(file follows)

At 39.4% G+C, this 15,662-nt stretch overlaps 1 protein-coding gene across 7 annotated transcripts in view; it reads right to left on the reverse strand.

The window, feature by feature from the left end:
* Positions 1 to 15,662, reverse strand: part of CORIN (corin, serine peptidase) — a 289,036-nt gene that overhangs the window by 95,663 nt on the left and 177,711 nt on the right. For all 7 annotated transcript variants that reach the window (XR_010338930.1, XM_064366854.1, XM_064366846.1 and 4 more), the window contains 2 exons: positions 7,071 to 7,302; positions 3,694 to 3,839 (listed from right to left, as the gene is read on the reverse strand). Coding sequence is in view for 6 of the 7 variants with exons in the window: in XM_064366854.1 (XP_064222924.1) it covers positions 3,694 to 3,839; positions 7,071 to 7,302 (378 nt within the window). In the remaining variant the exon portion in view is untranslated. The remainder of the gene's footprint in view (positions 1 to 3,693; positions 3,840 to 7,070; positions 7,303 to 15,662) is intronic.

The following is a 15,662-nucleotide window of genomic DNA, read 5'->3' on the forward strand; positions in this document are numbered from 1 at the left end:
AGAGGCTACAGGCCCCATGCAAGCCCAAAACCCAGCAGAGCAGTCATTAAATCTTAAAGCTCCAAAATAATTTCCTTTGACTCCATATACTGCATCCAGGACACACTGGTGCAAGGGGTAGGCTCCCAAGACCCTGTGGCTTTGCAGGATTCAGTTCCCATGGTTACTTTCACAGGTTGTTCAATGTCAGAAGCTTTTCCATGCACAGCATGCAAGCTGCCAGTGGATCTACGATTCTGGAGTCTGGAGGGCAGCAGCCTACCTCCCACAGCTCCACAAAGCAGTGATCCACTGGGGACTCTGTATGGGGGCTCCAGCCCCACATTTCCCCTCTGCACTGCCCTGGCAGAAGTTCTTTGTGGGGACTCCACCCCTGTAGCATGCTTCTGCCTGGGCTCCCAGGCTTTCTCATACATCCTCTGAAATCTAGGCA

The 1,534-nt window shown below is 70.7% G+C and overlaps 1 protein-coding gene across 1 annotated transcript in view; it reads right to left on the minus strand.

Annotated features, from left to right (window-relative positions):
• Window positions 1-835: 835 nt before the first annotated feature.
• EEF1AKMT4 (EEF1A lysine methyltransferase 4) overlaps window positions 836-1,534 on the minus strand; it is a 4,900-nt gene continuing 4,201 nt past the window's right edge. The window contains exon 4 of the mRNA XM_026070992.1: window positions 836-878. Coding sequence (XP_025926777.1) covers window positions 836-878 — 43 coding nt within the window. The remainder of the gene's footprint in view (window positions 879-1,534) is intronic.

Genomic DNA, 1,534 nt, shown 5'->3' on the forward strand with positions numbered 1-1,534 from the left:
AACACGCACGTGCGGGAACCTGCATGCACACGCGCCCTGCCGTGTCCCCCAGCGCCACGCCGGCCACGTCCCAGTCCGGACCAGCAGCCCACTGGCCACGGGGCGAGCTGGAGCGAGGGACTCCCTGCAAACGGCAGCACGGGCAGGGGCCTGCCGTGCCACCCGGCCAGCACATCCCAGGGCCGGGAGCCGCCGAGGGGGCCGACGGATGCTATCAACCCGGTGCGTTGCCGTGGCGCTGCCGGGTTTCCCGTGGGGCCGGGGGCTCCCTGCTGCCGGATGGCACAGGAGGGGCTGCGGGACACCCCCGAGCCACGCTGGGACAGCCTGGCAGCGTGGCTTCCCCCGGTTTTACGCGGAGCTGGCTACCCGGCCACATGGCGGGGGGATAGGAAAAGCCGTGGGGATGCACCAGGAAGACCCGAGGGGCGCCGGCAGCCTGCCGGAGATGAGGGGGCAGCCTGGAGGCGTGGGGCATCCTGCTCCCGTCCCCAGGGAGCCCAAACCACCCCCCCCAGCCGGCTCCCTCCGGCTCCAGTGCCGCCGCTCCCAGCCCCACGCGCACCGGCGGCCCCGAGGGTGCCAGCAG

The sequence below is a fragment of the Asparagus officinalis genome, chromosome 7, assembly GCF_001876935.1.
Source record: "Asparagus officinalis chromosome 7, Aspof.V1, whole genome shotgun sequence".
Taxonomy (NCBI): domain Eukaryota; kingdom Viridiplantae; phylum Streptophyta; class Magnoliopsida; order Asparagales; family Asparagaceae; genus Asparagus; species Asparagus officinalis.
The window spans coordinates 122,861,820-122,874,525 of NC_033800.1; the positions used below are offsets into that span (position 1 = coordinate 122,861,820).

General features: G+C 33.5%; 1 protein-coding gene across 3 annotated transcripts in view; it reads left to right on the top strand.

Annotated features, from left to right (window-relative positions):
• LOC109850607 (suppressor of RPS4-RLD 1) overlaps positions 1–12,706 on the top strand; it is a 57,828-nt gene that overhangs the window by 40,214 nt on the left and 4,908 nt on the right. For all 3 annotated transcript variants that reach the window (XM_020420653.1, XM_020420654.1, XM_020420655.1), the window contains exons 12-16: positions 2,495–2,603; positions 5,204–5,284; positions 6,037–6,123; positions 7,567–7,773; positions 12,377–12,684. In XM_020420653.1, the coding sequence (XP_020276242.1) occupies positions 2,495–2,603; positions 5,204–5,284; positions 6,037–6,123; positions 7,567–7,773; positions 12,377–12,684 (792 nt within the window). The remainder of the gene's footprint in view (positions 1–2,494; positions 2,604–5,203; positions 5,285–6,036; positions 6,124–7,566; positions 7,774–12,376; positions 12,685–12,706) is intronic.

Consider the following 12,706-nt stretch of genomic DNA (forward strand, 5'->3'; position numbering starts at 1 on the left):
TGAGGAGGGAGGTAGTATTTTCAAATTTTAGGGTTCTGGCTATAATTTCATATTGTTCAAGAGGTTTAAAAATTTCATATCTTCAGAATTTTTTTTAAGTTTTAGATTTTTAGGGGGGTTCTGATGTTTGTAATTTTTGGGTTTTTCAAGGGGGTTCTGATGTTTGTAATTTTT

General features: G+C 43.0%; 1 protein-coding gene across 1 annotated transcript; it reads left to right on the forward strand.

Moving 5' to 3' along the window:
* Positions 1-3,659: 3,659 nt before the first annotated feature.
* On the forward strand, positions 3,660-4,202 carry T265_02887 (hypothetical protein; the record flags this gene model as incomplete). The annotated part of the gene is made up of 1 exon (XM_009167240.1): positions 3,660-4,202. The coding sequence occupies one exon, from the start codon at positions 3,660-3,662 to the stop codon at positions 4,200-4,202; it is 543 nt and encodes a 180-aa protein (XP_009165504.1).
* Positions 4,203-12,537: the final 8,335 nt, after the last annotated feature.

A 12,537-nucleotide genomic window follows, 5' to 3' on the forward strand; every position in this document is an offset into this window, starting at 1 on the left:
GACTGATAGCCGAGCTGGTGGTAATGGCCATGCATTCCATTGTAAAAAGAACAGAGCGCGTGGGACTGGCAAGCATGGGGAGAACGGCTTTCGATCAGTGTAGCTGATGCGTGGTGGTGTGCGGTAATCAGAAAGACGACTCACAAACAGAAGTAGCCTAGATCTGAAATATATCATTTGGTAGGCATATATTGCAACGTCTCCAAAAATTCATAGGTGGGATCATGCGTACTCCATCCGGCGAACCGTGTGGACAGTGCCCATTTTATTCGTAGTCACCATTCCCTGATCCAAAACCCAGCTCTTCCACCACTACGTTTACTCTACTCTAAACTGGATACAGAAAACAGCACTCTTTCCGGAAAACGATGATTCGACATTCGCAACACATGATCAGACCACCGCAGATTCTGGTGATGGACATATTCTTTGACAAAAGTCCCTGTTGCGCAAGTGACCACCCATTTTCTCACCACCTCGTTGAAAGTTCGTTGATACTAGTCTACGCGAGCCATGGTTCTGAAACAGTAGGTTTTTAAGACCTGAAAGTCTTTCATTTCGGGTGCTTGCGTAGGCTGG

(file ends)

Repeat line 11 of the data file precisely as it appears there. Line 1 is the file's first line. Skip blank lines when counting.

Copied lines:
AACACGCACGTGCGGGAACCTGCATGCACACGCGCCCTGCCGTGTCCCCCAGCGCCACGCCGGCCACGTCCCAGTCCGGACCAGCAGCCCACTGGCCACGGGGCGAGCTGGAGCGAGGGACTCCCTGCAAACGGCAGCACGGGCAGGGGCCTGCCGTGCCACCCGGCCAGCACATCCCAGGGCCGGGAGCCGCCGAGGGGGCCGACGGATGCTATCAACCCGGTGCGTTGCCGTGGCGCTGCCGGGTTTCCCGTGGGGCCGGGGGCTCCCTGCTGCCGGATGGCACAGGAGGGGCTGCGGGACACCCCCGAGCCACGCTGGGACAGCCTGGCAGCGTGGCTTCCCCCGGTTTTACGCGGAGCTGGCTACCCGGCCACATGGCGGGGGGATAGGAAAAGCCGTGGGGATGCACCAGGAAGACCCGAGGGGCGCCGGCAGCCTGCCGGAGATGAGGGGGCAGCCTGGAGGCGTGGGGCATCCTGCTCCCGTCCCCAGGGAGCCCAAACCACCCCCCCCAGCCGGCTCCCTCCGGCTCCAGTGCCGCCGCTCCCAGCCCCACGCGCACCGGCGGCCCCGAGGGTGCCAGCAG